By: Dr. Andrew H. Dent
A quiet revolution is now occurring in the world of recycling that has been presaged for some time now but became significant at the start of this year. If we are lucky, it might produce a sea-change in the way we think about how we package our products.
Normally, both in the US and EU, various types of lower quality packaging and other waste was sold to China as a resource for different secondary uses, like the production of recycled products. In recent years, China has been taking about half the world’s paper and plastic recyclables, but as of January of this year, National Sword has banned 24 different types of solid waste. At current rates, the shipment of these types of resources to China are down a whopping 97%.
So, what does this mean? Well, it meddles with many of the recycling statistics which assumed that shipping waste to China, but it also affects many recycling businesses, with container ships of waste material essentially stranded without a place to unload, and most likely, vastly reduced revenues. Europe has not been spared either, as approximately 12% of its waste had also been making the same trip to Chinese ports.
But what initially seemed like a disaster for the recycling industry might just prove to be a real turning point. With the ongoing concerns throughout the world regarding the amount of waste being deposited into our oceans, it may be the push we need to get everyone moving in the right direction when it comes packaging.
On April 11, 2018, the Plastic Industry Association and 11 other partner associations delivered a request for the House to advance an infrastructure investment package to address the US need for better recycling efforts and innovation. High on the list is a request for improvements to be made in facilities so that they can sort waste more efficiently and selectively. Additionally, money is getting spent by many of the big players to improve materials, infrastructure, and education with companies such as Amazon, International Paper, Starbucks, Coca-Cola, PepsiCo, and others spending big to create a more circular economy when it comes to packaging.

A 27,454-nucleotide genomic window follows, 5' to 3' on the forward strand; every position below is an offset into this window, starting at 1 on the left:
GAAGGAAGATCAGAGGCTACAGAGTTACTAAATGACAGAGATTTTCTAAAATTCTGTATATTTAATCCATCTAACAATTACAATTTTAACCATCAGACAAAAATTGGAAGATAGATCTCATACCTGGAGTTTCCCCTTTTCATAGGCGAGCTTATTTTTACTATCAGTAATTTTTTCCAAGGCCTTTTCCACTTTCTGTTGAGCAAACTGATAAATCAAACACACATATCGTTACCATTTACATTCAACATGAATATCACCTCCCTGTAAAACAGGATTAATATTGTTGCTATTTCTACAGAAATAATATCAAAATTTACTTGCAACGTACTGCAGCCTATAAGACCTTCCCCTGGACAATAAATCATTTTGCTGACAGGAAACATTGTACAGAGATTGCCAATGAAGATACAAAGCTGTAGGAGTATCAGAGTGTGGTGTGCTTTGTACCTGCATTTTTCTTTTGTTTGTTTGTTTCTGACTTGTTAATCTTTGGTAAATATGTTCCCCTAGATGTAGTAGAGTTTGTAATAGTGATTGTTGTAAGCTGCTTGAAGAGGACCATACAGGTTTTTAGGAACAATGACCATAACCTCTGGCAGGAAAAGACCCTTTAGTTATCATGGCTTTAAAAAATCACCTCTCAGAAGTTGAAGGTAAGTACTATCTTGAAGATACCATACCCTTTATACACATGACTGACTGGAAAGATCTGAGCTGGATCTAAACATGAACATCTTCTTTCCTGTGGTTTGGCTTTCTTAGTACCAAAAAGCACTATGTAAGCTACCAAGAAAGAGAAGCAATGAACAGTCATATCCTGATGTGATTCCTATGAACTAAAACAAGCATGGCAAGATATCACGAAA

European Union regulators declared a new policy agenda in late January of this year starting with the goal that all plastic packaging on the market will be recyclable or reusable by 2030. They’ve also declared war on single-use plastics such as straws, bottles that do not degrade, coffee cups, lids and stirrers, cutlery and takeaway containers as Europeans produce 25 million tons of plastic waste annually, but less than 30% of it is recycled.
Interestingly enough, Chinese companies are starting recycling facilities in America, seeing the potential for a greater amount of specialized recycling within the continental US. Ecomelida Inc., the United States subsidiary of China-based Zhangzhou Sanlida Environmental Technology Corp., intends to locate its first facility handling marketable paper and plastic scrap separated from beverage cartons, aseptic packaging and paper mill pulp byproducts in South Carolina. The recycled plastics extracted, largely polyethylene (PE), will be used in foam, cast plastic parts, and other products.
The actual recycling itself is getting more efficient too with chemical recycling of plastics creating virgin sources by companies such as Perpetual in the US and the DEMETO consortium in the EU. Additionally, improved sorting of paper-based products such as gable tops (the Tropicana type poly-coated paper cartons) is progressing as well. Waste Management, Tropicana Products, Dean Foods and select carton manufacturers have launched a program in which residents can discard these containers in regular recycling bins at no additional charge. Started in Florida, this program has been expanded to communities across the US.
This combined effort that springs from concerns about our oceans as well as the bottom line for recyclers will precipitate a new approach to the treatment of our packaging and waste in general, forcing governments, brands, designers and even consumers to bring about a real change in the way we value these materials.